People in Chad are agitated over a shutdown of social media and messaging platforms including Facebook Messenger, Whatsapp, Viber and even news site the BBC.
Advocacy groups, including the organization Internet Without Borders (IWB), said as at March 28, users started reporting about a shutdown of those services amidst political tension in the Central African country.
The blackout comes after a two-week national conference recommended some constitutional reforms that could enable the president Idriss Deby to stay in power until 2033 when he will be 81.
The forum, made up of about 800 politicians, business leaders and traditional chiefs, was boycotted by the opposition.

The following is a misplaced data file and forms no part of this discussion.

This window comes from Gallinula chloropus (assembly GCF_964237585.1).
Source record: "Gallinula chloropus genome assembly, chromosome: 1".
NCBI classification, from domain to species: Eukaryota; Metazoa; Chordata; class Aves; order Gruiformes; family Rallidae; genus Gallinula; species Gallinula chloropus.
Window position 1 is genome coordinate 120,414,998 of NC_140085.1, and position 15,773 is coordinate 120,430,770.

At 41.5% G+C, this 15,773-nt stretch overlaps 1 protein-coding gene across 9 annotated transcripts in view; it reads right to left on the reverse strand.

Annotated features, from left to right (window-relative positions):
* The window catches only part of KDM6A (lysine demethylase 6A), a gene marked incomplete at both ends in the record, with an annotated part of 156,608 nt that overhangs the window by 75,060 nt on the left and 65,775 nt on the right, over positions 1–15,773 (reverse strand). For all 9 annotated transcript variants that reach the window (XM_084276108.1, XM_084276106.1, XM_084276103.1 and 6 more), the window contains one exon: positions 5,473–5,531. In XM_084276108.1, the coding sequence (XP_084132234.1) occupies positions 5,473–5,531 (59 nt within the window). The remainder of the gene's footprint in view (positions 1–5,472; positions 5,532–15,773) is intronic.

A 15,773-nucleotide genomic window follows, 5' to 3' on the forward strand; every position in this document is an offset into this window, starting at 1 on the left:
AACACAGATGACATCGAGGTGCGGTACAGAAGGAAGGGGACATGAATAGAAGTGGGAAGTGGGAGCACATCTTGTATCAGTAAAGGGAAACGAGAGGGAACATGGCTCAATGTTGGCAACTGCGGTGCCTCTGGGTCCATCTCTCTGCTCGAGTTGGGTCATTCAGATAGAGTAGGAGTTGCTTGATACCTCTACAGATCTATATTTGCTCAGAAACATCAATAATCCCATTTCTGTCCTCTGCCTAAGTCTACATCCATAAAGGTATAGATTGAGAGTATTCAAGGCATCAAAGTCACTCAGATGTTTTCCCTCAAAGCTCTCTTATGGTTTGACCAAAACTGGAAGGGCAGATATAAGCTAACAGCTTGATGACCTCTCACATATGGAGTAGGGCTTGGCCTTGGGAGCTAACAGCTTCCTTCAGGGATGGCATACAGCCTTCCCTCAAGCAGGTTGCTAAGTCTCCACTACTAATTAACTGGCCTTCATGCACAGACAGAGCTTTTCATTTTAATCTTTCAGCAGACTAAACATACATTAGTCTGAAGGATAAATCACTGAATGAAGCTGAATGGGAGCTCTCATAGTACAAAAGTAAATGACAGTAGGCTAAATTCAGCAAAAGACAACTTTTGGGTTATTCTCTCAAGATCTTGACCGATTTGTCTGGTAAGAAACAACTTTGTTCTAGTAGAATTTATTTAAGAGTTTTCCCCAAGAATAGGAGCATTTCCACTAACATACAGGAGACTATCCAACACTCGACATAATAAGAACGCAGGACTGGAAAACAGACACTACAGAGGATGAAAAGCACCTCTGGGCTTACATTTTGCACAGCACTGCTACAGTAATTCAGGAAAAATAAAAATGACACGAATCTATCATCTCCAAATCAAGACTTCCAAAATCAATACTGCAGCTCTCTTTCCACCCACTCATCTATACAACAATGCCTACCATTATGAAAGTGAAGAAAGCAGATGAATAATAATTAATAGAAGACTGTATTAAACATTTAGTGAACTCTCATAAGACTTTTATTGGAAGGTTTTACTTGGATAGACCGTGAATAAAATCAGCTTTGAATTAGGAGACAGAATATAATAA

Deby, the former rebel leader took power in a rebellion against President Hissène Habré in December 1990. He has since survived various rebellions against his rule and has won elections in 1996 and 2001. He removed presidential term limits and won 2006, 2011, and 2016 elections.
The government is yet to give specific reasons for blocking the social media platforms but advocacy groups say it could have been due to the sharing of videos of clashes within the president’s own clan on WhatsApp.
This is not the first time Chad has shut down the internet. It blocked internet use in January when civil society organisations protested against the government and in 2016 following contentious elections.